You can simply relate what happened from beginning to end. Or, you can start with the climax, then go back to the beginning and move forward. You might also divide your story into different elements, then talk about each in turn.
The entire story may take place in the present, or it might jump around in time.
The way you decide to tell your story is a very personal decision. But you should always favor the approach that works best with your purpose, theme, and slice.
The answer is…
There is no single right answer and no best combination of purpose, theme, slice, and structure for a memoir. The best mix is the one that does the best job of bringing your story to life.
For a discussion of writer’s voice, see “How to Find Your Memoir Writer’s Voice.”
4. How do I develop a theme?
Begin by reviewing your stories, those amusing, dramatic, heart-wrenching, or heart-warming tales you’ve been telling your friends or running through your mind for years.
Imagine laying your stories out on a table
Then, pick up each one and review it carefully. What did it mean to you when it occurred? What does it mean to you now? How did it help you or force you to become the person you are today?
Next, mentally sort the stories into different piles according to where they occurred, how they affected you, who else was involved, how old you were, and so on.
Continue to group and regroup your stories until themes begin to emerge.
Don’t push to make themes appear; just keep sifting through your stories. Several themes will emerge naturally.
Mentally sort through your potential themes. Don’t force the process; let the themes play through your thoughts as they will.
Soon enough, one of them will leap out at you. It will demand your attention; you’ll find yourself thinking about it over and over again.
This will become your primary theme, your memoir’s through-line, and the underlying idea that turns a collection of random stories into a powerful narrative.
Match your stories to your theme
Now go back through your stories and make two piles: those that work with the theme and/or naturally flow from it, and those that do not.
Be ruthless. Even if a story is a particular favorite of yours, if it doesn’t fit with the theme, it will stick out like a sore thumb and take the focus away from your overall message. Put it in the reject pile.
Yes, it can be painful to let a favorite story go. But remember that your goal as a memoir writer is to seamlessly blend theme and stories.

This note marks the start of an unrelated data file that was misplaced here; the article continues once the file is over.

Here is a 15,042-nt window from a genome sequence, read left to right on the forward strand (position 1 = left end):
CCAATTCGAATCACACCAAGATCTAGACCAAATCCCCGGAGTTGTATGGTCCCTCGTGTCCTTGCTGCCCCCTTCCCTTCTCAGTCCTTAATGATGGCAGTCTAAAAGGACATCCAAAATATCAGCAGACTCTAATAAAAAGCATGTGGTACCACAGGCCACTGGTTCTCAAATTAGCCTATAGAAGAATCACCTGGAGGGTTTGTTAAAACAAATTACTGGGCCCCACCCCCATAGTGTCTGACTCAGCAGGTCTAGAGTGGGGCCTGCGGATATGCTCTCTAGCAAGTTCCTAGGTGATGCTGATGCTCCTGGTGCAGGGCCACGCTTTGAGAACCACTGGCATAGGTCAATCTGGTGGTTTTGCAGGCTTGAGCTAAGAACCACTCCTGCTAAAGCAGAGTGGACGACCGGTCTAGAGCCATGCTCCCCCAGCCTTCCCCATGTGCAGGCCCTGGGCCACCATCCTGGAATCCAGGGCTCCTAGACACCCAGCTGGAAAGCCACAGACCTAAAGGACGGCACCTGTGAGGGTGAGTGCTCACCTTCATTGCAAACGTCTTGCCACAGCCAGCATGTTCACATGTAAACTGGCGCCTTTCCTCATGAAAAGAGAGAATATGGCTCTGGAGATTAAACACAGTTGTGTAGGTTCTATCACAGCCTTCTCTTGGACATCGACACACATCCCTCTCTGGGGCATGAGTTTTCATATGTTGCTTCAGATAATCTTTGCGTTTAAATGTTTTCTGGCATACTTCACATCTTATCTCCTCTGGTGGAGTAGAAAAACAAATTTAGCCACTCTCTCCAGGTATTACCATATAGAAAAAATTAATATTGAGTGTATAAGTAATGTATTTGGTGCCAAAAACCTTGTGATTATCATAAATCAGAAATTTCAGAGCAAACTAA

5. How do I begin my memoir? Which words go first?
There are numerous powerful ways to begin a memoir. They include:
- Recounting a distressing scene from your earliest days
- Casually describing a situation fraught with danger
- Describing the genesis of a horrible event that shattered your life
- Pinpointing the exact moment you realized that something was terribly wrong
- Describing what it was like before entering a potentially fatal arena
- Taking us to your lowest point
- Stating your philosophy
- Describing a dilemma that simultaneously describes your life
Your challenge is to figure out which memoir opening works best for your story. For examples of the openings described above, see “8 Great Ways to Start Off a Memoir.”
If you’d like to view a video presentation of “How to Begin Your Memoir,” click the start arrow below. If not, scroll down and keep reading.
6. Does a memoir have characters, like a novel?
Absolutely! You are a character in your story, and there are likely many more—some major and some minor.
These people typically interact with you, they likely have dialogue, and they may have a bit of a story arc of their own.
But while you know your characters well, your readers don’t. They have no idea how these people look, sound, dress, or smell; how they think and behave; what drives or delights them; which jokes they laugh at, and what brings tears to their eyes.
It is your job to bring these characters to life. And the better you do so, the richer and more emotionally engaging your memoir will be.
Ask your characters who they are
Begin by imagining that you can ask each of your characters this simple question: “Who are you?” How would that person respond? Ask this question and more, and take note of the answers.
Then, make a list of words and phrases that describe each character; the longer the list, the better you will be able to develop your characters.
Start with the routine stuff
To help define each character, pretend you don’t know that person and start with basic questions, such as:
- What is your age, gender, race, ethnicity, and religion?
- Where are you from?
- How would you describe your family of origin?
- Where did you go to school?
- What do you do for a living?